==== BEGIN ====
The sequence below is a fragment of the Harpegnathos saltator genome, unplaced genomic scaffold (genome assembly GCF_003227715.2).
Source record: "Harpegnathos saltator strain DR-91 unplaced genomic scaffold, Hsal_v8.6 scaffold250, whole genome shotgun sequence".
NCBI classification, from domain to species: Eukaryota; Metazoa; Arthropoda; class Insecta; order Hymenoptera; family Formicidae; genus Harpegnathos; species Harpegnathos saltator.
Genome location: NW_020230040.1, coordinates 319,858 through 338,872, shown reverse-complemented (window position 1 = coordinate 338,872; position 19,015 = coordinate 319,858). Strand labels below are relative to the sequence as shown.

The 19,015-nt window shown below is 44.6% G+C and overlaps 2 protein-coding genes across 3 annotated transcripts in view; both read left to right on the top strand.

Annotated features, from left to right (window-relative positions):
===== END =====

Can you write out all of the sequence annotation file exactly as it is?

The sequence below is a fragment of the Harpegnathos saltator genome, unplaced genomic scaffold (genome assembly GCF_003227715.2).
Source record: "Harpegnathos saltator strain DR-91 unplaced genomic scaffold, Hsal_v8.6 scaffold250, whole genome shotgun sequence".
NCBI classification, from domain to species: Eukaryota; Metazoa; Arthropoda; class Insecta; order Hymenoptera; family Formicidae; genus Harpegnathos; species Harpegnathos saltator.
Genome location: NW_020230040.1, coordinates 319,858 through 338,872, shown reverse-complemented (window position 1 = coordinate 338,872; position 19,015 = coordinate 319,858). Strand labels below are relative to the sequence as shown.

The 19,015-nt window shown below is 44.6% G+C and overlaps 2 protein-coding genes across 3 annotated transcripts in view; both read left to right on the top strand.

Annotated features, from left to right (window-relative positions):